(WBNG Binghamton) Despite the mess of the federal health exchange, locals say New York's health exchange has performed well.
"I would rank it about a "B" in terms of how functional it is," said Roy Williams who is a part-time web designer.
Williams said he waited for a few weeks before signing on, and then proceeded to complete the process in stages.
"Rather than doing it in one sitting, and just going for an hour and half to two hours," Williams said. "I did about six days in a row where I got on for about 20 minutes."
He encountered a few minor errors, including a problem at the final step.
"The very last step there was a glitch," he said. "When we were choosing a plan it didn't have a final submit button."
Williams found help over the phone and signed on for his health plan.
The complexity of the website has made New York's "health navigators" extremely important.
Navigators are certified organizations by the Department of Health to help assist individuals and businesses sign up for health insurance.
Mothers and Babies Perinatal Network in Binghamton is one location in Broome County, director Sharon Chesna said the office has been flooded with calls.
She said most people underestimate how long the process really will take.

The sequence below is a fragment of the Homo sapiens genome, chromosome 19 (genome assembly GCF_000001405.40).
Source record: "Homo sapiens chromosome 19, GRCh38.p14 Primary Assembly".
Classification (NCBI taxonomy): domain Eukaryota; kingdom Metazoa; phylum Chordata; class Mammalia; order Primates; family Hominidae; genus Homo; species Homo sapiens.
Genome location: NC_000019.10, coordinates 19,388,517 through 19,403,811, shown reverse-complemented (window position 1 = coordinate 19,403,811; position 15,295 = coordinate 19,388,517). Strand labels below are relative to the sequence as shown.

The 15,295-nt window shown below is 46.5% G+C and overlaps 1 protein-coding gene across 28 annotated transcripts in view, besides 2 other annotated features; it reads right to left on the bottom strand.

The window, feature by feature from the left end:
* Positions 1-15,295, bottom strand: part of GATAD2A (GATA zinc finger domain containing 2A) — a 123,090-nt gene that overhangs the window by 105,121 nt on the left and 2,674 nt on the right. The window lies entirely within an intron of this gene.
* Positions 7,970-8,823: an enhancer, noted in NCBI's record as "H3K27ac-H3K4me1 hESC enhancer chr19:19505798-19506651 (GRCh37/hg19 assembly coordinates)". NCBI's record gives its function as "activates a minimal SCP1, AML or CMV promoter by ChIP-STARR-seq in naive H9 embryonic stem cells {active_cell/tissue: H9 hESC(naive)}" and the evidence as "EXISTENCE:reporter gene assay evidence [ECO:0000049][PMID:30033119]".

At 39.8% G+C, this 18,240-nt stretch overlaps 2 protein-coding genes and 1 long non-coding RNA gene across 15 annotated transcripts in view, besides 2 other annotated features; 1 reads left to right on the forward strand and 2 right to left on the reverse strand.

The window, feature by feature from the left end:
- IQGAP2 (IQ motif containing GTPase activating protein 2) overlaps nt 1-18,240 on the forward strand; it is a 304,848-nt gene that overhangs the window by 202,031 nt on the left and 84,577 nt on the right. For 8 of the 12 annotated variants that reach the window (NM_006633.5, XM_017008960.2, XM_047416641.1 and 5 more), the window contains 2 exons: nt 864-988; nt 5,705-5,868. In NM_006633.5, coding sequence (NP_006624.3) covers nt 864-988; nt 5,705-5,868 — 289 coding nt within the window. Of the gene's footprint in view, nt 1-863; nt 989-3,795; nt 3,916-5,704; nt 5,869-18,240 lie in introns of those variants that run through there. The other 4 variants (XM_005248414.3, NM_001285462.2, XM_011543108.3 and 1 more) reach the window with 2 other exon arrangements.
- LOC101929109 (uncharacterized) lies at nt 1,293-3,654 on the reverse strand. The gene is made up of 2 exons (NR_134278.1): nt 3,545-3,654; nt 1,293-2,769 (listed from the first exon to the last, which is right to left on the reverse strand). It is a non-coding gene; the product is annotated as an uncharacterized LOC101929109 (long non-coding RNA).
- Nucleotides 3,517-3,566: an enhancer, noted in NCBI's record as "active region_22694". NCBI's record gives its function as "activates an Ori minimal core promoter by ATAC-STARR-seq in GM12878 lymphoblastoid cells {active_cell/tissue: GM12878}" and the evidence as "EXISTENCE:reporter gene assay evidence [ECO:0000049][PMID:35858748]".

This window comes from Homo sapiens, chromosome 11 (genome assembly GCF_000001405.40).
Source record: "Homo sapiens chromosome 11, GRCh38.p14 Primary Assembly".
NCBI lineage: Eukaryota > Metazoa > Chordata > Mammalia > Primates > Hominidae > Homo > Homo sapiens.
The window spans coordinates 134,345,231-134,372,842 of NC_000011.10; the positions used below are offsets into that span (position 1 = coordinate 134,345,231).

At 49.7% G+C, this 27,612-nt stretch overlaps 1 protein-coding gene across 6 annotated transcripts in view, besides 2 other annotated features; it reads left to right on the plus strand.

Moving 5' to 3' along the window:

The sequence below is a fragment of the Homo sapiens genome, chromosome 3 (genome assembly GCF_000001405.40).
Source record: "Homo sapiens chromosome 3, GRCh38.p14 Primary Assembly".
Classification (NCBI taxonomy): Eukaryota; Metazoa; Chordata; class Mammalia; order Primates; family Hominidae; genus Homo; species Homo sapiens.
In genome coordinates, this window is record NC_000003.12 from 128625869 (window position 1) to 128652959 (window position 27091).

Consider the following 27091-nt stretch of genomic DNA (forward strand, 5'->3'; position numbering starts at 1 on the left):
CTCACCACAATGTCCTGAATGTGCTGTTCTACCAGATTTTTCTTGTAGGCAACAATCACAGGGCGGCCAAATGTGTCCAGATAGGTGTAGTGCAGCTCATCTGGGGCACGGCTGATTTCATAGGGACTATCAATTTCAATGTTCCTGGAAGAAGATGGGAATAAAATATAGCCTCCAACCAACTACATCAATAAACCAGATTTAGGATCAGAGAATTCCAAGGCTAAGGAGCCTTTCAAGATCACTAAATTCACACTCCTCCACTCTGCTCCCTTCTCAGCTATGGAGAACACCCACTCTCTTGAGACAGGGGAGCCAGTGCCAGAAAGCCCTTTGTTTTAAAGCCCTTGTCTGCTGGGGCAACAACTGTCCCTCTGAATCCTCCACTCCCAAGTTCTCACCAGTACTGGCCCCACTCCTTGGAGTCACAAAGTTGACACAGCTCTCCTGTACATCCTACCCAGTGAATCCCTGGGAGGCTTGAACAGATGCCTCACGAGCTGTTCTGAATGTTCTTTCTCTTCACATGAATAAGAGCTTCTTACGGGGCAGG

"It is a lengthy process to go through, so nobody's going to fly through it," Chesna said.
She said many of the problems her non-profit encounters when signing individuals up are basic.
"We're assisting some individuals for getting their emails for the first time," Chesna said.
60 percent of Mothers and Babies phone calls since the exchange open have been from people looking to sign up.
"Those who weren't eligible," Chesna said, "Or couldn't afford insurance, they've been waiting for this."
Deputy Commissioner of the Office of Health Insurance Programs Donna Frescatore said the state has learned a lot since two million people viewed the site in the first two hours crashing the exchange.
"We've learned as we go forward here day by day on how we can make that experience easier for all consumers," Frescatore said.
More than 76,000 people have signed up in New York since.
The state is on track for its goal of signing up 1.1 million by 2016.
For those like Williams who have signed up for new health plans, the coverage looks good.
"From what it looks like, it looks better," Williams said.
But whether the plans will be cheaper in the long term, remains unseen.
Cost of insurance plans in New York exchange
The price of plans depend on the amount of people in a household and the combined total income.
Plans are rated from platinum to bronze. Higher tier plans have higher premiums but lower deductibles.
Each plan must meet certain minimum standards.
Insurance broker Rose DiVirgilio said the new insurance exchanges will greatly reduce costs for older and sicker individuals while younger, healthier people would see a slight increase in premiums.
Due to new standards and regulations, experts say comparing old insurance plans to new ones for price is not equatable.
It will take a few years to see if the new standards lower the rate of insurance increases.